04/10/2010 05:12 am ET Updated May 25, 2011

The Philip Roth Reader: Both Of The Great American Pastimes

Who are the great baseball writers? Roger Angell, Bill James, George Will, whose politics we will ignore because being a lifetime Chicago Cubs fan has to count for something. Oh yeah - and Philip Roth in Portnoy's Complaint.

I hear snickering, and I don't blame you for what you're thinking: I just finished the book, and I am frankly exhausted by everything Alex and the Monkey managed to do -- and Alex and the two Israelis didn't manage to do, despite his ludicrous and admittedly pathetic efforts.

I leave for another column a discussion of the cliched male notion that any red-blooded gal will succumb to a man's unwanted advances, as soon as I make clear that I am not cutting Portnoy any slack. I will say only that he is not as solitary a figure as we might think: the film Baby Boom happened to drift by on television recently, and there was that most goyische of leading men, Sam of the craggy weatherbeaten features Shepherd, throwing himself at Diane Keaton, who goes accommodatingly limp at his unsolicited and rather overbearing kiss.

In a way, that's the more insidious, predatory fantasy, in which the gal, not the guy (a la Portnoy) goes limp. For all of his acrobatics with the Monkey, at least he acknowledges that the Promised Land doesn't quite live up to its title.

Yes, Alexander Portnoy is a jerk, of a specific entitled, overbearingly insecure sort; but he cops to it, which as his therapist suggests, is the first step in the healing process.

So enough about the adolescent, priapic rants that make Portnoy's Complaint seem like a book about sex. Let's talk instead about it as a book about baseball. Those of you who have the re-released paperback with the red cover can turn to pages 69, and the rest of you can riffle through to the section called "Jewish Blues," until Portnoy finds out his mom does not have cancer and he can head to the ball field with only the standard load of guilt.

Read about the beautiful uniforms worn by Portnoy and the other boys on the Seabees A.C. team, the splendor of center field, the survivable humiliation of playing in the softball league when the high school team won't take him. Read about striking out more often than not, of the occasional ecstasy of connecting with the ball, and of the perfect ease of a fly ball dropping into a glove.

I have waited all my life for the Cubs to win the World Series, but it is a grim loyalty born more of fatalism -- they have to win someday, don't they? -- than of celebration or even an appreciation of the subtleties of the game. And yet the real, pure pleasure of this book has to do not with comic sex but with baseball, even for those of us who don't quite get it.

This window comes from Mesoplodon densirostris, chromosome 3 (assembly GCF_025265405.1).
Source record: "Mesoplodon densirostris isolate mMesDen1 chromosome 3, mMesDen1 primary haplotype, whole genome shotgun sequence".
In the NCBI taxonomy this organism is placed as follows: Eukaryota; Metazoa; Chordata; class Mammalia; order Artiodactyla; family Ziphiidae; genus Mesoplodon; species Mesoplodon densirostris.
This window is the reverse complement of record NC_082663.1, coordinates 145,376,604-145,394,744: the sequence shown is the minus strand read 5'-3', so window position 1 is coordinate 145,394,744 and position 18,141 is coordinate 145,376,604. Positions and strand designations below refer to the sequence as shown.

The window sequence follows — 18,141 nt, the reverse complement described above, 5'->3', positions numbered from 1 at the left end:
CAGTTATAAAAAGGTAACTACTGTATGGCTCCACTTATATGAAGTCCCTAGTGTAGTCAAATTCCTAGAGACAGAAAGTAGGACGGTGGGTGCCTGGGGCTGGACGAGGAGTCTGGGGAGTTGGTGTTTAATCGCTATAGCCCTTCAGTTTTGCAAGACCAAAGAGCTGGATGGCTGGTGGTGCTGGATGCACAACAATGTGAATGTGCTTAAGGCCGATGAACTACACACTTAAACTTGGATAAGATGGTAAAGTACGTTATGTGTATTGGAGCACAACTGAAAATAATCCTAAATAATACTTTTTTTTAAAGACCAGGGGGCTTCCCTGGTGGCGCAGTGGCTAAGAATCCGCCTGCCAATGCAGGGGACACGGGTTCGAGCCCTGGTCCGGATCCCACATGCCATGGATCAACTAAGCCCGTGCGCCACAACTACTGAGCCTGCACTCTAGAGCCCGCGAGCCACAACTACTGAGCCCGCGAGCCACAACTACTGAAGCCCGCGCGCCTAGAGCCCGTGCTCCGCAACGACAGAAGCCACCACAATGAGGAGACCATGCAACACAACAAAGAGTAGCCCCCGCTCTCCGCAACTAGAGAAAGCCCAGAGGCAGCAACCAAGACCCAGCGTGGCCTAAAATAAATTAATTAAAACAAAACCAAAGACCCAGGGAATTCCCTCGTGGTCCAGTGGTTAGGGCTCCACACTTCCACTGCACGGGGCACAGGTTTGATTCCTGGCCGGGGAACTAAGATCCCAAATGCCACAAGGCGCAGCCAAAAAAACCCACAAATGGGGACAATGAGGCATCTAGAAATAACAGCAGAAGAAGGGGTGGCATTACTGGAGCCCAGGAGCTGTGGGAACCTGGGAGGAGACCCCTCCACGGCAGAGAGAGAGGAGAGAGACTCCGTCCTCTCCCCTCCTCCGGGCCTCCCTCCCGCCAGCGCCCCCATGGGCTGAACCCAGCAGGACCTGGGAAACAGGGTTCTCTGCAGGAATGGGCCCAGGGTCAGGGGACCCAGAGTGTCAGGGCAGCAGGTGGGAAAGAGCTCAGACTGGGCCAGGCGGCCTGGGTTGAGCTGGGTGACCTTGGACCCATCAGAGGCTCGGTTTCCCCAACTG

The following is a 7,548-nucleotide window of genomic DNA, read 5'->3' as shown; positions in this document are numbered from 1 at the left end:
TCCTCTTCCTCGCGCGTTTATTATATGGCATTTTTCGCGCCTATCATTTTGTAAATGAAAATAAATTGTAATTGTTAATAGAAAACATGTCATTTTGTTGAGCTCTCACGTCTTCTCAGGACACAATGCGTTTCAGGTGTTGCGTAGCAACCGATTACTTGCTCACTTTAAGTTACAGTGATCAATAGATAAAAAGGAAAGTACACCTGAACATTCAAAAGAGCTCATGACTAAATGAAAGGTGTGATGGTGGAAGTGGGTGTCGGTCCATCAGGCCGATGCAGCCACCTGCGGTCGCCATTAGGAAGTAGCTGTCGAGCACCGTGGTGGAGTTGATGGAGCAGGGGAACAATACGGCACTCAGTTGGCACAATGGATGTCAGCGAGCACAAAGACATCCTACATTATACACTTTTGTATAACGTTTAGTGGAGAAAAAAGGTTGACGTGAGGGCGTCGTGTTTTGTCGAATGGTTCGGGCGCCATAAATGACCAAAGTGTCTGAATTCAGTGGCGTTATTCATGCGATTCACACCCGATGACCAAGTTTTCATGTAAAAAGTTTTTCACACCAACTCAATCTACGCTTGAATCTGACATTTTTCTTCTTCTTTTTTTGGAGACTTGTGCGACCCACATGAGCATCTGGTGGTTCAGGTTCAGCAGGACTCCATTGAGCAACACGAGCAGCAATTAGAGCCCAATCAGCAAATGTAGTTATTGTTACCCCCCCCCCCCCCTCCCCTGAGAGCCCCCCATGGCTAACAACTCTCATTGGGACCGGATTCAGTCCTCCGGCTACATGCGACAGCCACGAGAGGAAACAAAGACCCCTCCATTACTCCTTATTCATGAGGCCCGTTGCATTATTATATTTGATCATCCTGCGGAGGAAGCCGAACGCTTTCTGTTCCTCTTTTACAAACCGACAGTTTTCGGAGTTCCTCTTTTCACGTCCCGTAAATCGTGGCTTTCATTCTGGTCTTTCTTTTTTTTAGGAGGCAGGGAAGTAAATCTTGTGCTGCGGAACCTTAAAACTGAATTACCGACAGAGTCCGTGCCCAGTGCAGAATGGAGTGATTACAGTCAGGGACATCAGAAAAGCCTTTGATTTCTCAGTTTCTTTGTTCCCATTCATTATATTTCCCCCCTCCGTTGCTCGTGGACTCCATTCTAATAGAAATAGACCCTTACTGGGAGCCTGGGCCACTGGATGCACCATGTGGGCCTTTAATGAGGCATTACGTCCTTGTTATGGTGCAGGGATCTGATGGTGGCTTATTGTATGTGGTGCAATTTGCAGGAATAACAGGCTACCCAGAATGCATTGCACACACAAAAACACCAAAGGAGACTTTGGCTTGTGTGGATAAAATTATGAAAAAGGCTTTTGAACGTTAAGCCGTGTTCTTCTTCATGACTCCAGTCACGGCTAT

If the Monkey stands for Portnoy's convoluted, constipated (same malady as his dad, different means of expression, if you will) attitudes about love and autonomy, baseball stands for a beautiful synergy of those two things: It's love and teamwork. It's what he never gets more than a powerful glimpse of in real life.

Should you doubt it, turn now to "In Exile," either on page 241 or about 30 pages from the end, and read Roth's description of the neighborhood men -- save his father, who too often has to work -- playing seven-inning softball on Sunday mornings. For about eight pages, he delivers what is worthy in Portnoy's young life, the kind of connected grace that as an adult he both yearns for and runs from.

Most of us either don't share his sexual history or won't cop to it publicly, but the baseball game, the hardworking dads, the proud son wanting to be just like them, is so familiar that it makes the heart ache. His cry of liberation to his mom, "I'm going up the field to watch the men," transports me, even though in my case it was likelier to be out front to rake the leaves, or, on a very lucky Chicago summer night, to walk with my dad the four deserted blocks to the liquor store, to buy a six-pack of cold Vernor's ginger ale.

The ability to transport the reader with a single phrase, to blink and see family before attitude takes over again -- that's what lingers about this book. I remember the Italian whore standing proudly with her little boy in his Sunday best, long after I've forgotten what she did when Portnoy and Mary Jane (the Monkey's rarely-uttered real name) hired her for the night.

Karen Stabiner's comic novel, Getting In, will be published in March. Visit or write to her at